Knowledge of this poster’s employment likely would affect the weight or credibility of her endorsement. Therefore, the poster should clearly and conspicuously disclose her relationship to the manufacturer to members and readers of the message board.”
3. MonaVie AND the distributors can be held liable for failure to comply.
According to the new guidelines “Endorsements must reflect the honest opinions, findings, beliefs, or experience of the endorser. Endorsements may not imply, suggest, or express any representation that may be deceptive. Endorsers and Advertisers are liable for any false or deceptive statements or for failing to conspicuously disclose required information.”
When one becomes a distributor for MonaVie, you are not just representing yourself, but also MonaVie. As such, under the new guidelines both can be held liable for possible violations. While many of our distributors have compelling stories or testimonials of benefits MonaVie products may have provided for them, as a distributor, these testimonials can be regarded as endorsements and are thus subject to the new guidelines.
If you are not a distributor, then you are free to post about your experiences.
4. The FTC Does NOT Have a Soft Spot for “Health” Companies
There has been some chatter regarding the enforcement of the new guidelines and how the FTC will police the millions of blogs and comments on the Internet. There is some vagueness as how will these new regulations apply specifically to MonaVie and its distributors, and the regulations themselves state they “do not purport to cover every possible use of endorsements in advertising.”
Richard Cleland, FTC assistant director, division of advertising practices, in a recent interview with Fast Company (http://bit.ly/yjcS) commented on enforcement of the new guidelines (emphasis added):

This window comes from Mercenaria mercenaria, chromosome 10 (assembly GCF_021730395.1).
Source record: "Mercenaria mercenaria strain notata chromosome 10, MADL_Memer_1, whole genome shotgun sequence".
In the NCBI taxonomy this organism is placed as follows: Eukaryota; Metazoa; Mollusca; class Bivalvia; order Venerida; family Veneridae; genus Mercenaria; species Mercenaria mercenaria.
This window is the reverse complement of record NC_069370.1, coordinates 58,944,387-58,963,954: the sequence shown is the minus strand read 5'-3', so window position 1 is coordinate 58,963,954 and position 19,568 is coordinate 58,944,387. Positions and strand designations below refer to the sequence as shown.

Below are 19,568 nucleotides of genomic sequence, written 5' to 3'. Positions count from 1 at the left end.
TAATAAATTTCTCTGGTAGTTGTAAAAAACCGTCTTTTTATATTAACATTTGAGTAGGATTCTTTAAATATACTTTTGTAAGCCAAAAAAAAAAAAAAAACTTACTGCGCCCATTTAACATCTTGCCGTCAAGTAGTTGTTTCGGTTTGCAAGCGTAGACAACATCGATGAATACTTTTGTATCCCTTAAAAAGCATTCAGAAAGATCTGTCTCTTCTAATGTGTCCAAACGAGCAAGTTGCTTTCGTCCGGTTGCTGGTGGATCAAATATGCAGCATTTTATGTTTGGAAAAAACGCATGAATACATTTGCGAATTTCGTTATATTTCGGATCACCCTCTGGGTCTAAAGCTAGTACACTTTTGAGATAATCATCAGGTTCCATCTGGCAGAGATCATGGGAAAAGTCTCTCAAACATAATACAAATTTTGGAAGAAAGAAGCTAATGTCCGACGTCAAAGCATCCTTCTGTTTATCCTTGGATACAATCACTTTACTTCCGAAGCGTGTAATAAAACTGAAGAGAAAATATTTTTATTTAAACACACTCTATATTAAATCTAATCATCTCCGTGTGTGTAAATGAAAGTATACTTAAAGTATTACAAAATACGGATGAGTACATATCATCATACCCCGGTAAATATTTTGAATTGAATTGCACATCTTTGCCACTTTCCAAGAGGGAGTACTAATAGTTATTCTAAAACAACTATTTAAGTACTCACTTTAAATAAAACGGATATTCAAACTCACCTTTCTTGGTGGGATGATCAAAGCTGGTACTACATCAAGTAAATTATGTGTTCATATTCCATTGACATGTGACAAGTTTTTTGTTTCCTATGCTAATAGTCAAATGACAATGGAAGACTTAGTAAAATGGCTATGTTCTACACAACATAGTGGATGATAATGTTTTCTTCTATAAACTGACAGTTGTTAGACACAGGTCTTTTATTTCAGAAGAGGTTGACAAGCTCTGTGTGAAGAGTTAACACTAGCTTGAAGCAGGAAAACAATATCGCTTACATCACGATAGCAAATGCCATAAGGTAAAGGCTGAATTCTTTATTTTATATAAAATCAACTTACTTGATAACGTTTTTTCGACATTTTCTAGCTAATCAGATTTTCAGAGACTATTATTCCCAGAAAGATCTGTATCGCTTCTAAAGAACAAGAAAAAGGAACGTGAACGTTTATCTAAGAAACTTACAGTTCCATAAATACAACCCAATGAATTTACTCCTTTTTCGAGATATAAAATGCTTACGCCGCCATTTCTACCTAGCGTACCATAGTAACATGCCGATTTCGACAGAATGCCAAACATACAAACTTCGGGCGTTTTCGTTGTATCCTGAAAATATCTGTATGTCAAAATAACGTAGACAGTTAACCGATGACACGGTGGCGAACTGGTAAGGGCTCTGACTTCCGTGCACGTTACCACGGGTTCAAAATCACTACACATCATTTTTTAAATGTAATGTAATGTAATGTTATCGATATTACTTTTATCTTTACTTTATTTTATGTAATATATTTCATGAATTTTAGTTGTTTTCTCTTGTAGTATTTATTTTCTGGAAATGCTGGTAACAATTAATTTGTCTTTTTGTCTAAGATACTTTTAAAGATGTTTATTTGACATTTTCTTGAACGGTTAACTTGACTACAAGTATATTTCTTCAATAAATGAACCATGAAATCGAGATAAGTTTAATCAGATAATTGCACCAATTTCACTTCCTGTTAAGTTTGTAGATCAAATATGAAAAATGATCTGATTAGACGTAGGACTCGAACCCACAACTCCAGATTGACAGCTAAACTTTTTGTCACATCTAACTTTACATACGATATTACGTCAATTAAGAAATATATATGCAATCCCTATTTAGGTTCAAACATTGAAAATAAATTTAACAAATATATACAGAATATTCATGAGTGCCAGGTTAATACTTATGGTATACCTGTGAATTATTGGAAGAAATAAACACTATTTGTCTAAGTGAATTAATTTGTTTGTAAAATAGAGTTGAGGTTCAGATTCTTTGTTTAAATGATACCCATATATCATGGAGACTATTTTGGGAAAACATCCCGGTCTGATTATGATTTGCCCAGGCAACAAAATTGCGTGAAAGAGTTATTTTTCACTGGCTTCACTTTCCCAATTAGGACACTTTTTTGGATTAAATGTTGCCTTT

"I realize there are hundreds of thousands of bloggers out there. Enforcement on a case-by-case basis--that's not even a realistic approach. There are other types of enforcement, surfing the Internet, finding companies that are making significant health claims about products, identifying where problems exist. We'd alert Web sites to potential problems and then invite them to contact us about questions of compliance. I don't think it's a matter of the enforcement side being weak but the most cost-effective tool in our arsenal. In this case, we're going to rely more on voluntary compliance than prosecution. That's the most likely source that we'll be able to use to identify a problem, and if we do see a problem at a ground level and then ask the right questions, we'll figure out why there's a problem pretty quickly and go from there." Also, Cleland adds, "Competitors are very quick to turn people in. I've never suffered from a shortage of competitive complaints."
In researching to obtain clarity on this subject, Cleland repeatedly cited “acai berry” sites as making outrageous claims, and even hinted such sites might not receive a warning.
In addition, do not assume just because the FTC may not have the resources to monitor every single blog or social networking site that our competition is not monitoring what you are saying. MonaVie has seen phenomenal success and growth, and there will be many who will want to see us fail. While it is safe to say that the FTC will likely target sites with many followers/subscribers, as opposed to a small personal blog, it is still best to err on the side of caution because you are a part of highly successful and growing company.
5. Ignorance is NOT Bliss
MonaVie will be monitoring the new regulations and will inform distributors as necessary, but we highly suggest distributors take a chance to read the new regulations themselves and help share this advice with other distributors.
The new guidelines can be viewed here:
For any other questions about these guidelines contact the compliance team at email@example.com.